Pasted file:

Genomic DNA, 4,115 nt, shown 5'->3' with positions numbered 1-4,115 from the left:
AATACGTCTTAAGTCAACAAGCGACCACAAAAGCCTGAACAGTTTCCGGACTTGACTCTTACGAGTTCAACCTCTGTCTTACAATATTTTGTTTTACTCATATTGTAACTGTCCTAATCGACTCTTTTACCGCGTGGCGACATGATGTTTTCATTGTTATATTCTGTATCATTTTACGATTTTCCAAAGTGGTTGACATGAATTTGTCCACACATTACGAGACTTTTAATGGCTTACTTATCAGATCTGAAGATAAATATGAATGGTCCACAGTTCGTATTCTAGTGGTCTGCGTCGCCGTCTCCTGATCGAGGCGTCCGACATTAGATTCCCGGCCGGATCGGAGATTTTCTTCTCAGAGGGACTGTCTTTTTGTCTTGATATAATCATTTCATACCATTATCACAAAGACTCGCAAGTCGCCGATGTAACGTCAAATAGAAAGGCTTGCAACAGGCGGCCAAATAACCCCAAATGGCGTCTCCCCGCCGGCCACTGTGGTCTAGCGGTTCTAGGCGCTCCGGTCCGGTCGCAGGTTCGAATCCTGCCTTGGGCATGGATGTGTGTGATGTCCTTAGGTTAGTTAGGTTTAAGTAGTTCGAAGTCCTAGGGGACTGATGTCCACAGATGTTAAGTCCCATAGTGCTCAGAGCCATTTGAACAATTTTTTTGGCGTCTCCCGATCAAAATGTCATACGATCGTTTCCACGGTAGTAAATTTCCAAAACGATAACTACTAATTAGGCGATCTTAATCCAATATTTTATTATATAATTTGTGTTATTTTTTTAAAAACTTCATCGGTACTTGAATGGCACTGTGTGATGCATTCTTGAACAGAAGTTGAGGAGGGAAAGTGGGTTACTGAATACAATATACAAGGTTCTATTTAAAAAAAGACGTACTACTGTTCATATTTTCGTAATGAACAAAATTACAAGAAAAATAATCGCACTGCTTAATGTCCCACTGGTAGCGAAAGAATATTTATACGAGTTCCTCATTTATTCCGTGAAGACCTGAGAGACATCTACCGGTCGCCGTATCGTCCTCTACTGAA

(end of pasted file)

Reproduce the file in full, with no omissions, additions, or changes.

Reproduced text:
Genomic DNA, 4,115 nt, shown 5'->3' with positions numbered 1-4,115 from the left:
AATACGTCTTAAGTCAACAAGCGACCACAAAAGCCTGAACAGTTTCCGGACTTGACTCTTACGAGTTCAACCTCTGTCTTACAATATTTTGTTTTACTCATATTGTAACTGTCCTAATCGACTCTTTTACCGCGTGGCGACATGATGTTTTCATTGTTATATTCTGTATCATTTTACGATTTTCCAAAGTGGTTGACATGAATTTGTCCACACATTACGAGACTTTTAATGGCTTACTTATCAGATCTGAAGATAAATATGAATGGTCCACAGTTCGTATTCTAGTGGTCTGCGTCGCCGTCTCCTGATCGAGGCGTCCGACATTAGATTCCCGGCCGGATCGGAGATTTTCTTCTCAGAGGGACTGTCTTTTTGTCTTGATATAATCATTTCATACCATTATCACAAAGACTCGCAAGTCGCCGATGTAACGTCAAATAGAAAGGCTTGCAACAGGCGGCCAAATAACCCCAAATGGCGTCTCCCCGCCGGCCACTGTGGTCTAGCGGTTCTAGGCGCTCCGGTCCGGTCGCAGGTTCGAATCCTGCCTTGGGCATGGATGTGTGTGATGTCCTTAGGTTAGTTAGGTTTAAGTAGTTCGAAGTCCTAGGGGACTGATGTCCACAGATGTTAAGTCCCATAGTGCTCAGAGCCATTTGAACAATTTTTTTGGCGTCTCCCGATCAAAATGTCATACGATCGTTTCCACGGTAGTAAATTTCCAAAACGATAACTACTAATTAGGCGATCTTAATCCAATATTTTATTATATAATTTGTGTTATTTTTTTAAAAACTTCATCGGTACTTGAATGGCACTGTGTGATGCATTCTTGAACAGAAGTTGAGGAGGGAAAGTGGGTTACTGAATACAATATACAAGGTTCTATTTAAAAAAAGACGTACTACTGTTCATATTTTCGTAATGAACAAAATTACAAGAAAAATAATCGCACTGCTTAATGTCCCACTGGTAGCGAAAGAATATTTATACGAGTTCCTCATTTATTCCGTGAAGACCTGAGAGACATCTACCGGTCGCCGTATCGTCCTCTACTGAA